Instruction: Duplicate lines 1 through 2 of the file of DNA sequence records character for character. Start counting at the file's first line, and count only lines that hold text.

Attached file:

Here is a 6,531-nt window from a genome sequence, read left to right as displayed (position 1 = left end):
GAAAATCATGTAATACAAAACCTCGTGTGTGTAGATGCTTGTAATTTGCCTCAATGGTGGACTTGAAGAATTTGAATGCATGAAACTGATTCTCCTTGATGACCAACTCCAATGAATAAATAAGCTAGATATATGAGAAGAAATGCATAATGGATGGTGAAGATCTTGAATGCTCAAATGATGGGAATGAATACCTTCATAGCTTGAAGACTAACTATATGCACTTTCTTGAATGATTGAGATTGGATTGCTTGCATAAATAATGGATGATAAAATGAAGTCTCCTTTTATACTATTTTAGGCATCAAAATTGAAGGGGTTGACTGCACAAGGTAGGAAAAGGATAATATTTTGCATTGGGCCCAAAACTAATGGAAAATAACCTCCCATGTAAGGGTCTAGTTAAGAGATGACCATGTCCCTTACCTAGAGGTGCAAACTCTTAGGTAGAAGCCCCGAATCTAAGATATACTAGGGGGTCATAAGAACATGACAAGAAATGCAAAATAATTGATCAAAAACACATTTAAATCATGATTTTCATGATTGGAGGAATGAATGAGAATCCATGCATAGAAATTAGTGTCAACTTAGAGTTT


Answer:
Here is a 6,531-nt window from a genome sequence, read left to right as displayed (position 1 = left end):
GAAAATCATGTAATACAAAACCTCGTGTGTGTAGATGCTTGTAATTTGCCTCAATGGTGGACTTGAAGAATTTGAATGCATGAAACTGATTCTCCTTGATGACCAACTCCAATGAATAAATAAGCTAGATATATGAGAAGAAATGCATAATGGATGGTGAAGATCTTGAATGCTCAAATGATGGGAATGAATACCTTCATAGCTTGAAGACTAACTATATGCACTTTCTTGAATGATTGAGATTGGATTGCTTGCATAAATAATGGATGATAAAATGAAGTCTCCTTTTATACTATTTTAGGCATCAAAATTGAAGGGGTTGACTGCACAAGGTAGGAAAAGGATAATATTTTGCATTGGGCCCAAAACTAATGGAAAATAACCTCCCATGTAAGGGTCTAGTTAAGAGATGACCATGTCCCTTACCTAGAGGTGCAAACTCTTAGGTAGAAGCCCCGAATCTAAGATATACTAGGGGGTCATAAGAACATGACAAGAAATGCAAAATAATTGATCAAAAACACATTTAAATCATGATTTTCATGATTGGAGGAATGAATGAGAATCCATGCATAGAAATTAGTGTCAACTTAGAGTTT